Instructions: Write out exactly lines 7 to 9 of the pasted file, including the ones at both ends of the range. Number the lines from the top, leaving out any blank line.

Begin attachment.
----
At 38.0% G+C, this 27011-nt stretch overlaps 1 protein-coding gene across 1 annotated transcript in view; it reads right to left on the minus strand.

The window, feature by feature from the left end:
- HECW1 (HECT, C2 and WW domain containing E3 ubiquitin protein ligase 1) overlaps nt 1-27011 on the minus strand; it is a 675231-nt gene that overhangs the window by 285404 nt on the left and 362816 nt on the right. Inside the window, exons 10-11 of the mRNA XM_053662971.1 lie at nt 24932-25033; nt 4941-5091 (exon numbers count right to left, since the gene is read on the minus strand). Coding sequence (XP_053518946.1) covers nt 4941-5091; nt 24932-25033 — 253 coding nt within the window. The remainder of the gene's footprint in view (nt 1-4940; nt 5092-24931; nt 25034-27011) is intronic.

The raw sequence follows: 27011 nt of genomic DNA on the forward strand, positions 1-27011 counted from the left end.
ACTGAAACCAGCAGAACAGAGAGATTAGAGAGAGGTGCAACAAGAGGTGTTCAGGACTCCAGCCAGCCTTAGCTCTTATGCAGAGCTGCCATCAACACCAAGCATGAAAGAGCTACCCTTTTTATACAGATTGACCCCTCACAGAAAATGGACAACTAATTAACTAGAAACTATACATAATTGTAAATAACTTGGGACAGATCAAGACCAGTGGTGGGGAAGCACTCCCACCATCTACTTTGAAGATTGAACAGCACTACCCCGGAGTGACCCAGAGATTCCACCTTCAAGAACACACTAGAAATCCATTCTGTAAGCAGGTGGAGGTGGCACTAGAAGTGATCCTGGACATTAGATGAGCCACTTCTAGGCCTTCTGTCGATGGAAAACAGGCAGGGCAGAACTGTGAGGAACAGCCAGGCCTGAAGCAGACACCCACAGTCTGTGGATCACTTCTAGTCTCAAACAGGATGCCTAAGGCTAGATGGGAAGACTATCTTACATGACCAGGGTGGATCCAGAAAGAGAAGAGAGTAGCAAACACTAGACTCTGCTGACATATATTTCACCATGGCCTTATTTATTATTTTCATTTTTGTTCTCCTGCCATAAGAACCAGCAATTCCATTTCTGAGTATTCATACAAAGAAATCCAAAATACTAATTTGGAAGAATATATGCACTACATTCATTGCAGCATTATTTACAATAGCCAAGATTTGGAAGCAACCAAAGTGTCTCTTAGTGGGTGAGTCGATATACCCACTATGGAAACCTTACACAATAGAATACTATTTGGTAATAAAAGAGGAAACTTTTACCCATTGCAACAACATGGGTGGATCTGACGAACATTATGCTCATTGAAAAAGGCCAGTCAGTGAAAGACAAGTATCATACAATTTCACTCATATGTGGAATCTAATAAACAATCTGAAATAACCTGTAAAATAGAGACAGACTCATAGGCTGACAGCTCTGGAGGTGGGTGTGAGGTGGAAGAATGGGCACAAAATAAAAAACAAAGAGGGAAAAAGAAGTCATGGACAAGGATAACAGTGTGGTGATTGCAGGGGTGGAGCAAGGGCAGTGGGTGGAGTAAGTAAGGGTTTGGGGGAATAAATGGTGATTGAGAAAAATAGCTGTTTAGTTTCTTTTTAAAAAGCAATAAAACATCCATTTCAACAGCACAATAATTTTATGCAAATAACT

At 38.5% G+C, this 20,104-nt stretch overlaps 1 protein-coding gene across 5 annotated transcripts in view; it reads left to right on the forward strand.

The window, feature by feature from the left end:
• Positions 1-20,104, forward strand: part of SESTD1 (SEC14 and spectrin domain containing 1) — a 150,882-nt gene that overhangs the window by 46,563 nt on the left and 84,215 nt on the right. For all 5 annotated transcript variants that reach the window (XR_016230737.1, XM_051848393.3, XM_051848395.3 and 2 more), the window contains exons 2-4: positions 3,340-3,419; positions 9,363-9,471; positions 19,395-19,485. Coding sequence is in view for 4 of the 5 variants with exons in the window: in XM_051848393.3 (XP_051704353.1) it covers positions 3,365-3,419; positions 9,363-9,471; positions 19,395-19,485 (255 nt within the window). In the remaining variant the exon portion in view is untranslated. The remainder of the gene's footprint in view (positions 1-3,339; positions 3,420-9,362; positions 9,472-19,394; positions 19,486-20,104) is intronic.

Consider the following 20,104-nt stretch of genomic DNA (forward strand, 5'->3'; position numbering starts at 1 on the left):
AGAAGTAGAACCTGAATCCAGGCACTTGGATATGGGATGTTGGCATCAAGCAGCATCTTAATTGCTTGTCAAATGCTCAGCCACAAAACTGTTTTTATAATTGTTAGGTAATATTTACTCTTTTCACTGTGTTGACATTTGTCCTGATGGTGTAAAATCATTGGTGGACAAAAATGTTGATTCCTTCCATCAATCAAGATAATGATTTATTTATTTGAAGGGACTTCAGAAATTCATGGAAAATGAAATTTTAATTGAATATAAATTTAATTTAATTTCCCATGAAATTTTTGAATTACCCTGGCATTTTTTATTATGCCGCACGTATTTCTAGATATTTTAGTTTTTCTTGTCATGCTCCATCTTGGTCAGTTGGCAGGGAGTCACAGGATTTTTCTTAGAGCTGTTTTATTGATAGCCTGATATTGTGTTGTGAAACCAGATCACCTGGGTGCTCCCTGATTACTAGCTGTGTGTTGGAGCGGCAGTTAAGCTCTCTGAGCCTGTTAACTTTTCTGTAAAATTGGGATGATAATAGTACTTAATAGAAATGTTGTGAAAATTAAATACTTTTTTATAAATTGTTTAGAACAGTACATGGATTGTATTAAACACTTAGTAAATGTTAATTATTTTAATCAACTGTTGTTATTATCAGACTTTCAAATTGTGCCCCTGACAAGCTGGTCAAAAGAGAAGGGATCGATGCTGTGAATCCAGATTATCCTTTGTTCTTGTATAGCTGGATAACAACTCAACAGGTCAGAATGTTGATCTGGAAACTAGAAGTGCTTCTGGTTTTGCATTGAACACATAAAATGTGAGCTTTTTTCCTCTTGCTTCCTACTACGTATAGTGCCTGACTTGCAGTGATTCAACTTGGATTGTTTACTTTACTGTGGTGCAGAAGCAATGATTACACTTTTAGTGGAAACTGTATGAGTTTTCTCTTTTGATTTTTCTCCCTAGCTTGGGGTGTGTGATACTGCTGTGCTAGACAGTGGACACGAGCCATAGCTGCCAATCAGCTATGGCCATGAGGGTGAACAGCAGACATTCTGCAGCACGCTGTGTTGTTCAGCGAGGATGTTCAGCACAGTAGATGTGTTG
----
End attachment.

The window, feature by feature from the left end:
• Positions 1-20,104, forward strand: part of SESTD1 (SEC14 and spectrin domain containing 1) — a 150,882-nt gene that overhangs the window by 46,563 nt on the left and 84,215 nt on the right. For all 5 annotated transcript variants that reach the window (XR_016230737.1, XM_051848393.3, XM_051848395.3 and 2 more), the window contains exons 2-4: positions 3,340-3,419; positions 9,363-9,471; positions 19,395-19,485. Coding sequence is in view for 4 of the 5 variants with exons in the window: in XM_051848393.3 (XP_051704353.1) it covers positions 3,365-3,419; positions 9,363-9,471; positions 19,395-19,485 (255 nt within the window). In the remaining variant the exon portion in view is untranslated. The remainder of the gene's footprint in view (positions 1-3,339; positions 3,420-9,362; positions 9,472-19,394; positions 19,486-20,104) is intronic.

Consider the following 20,104-nt stretch of genomic DNA (forward strand, 5'->3'; position numbering starts at 1 on the left):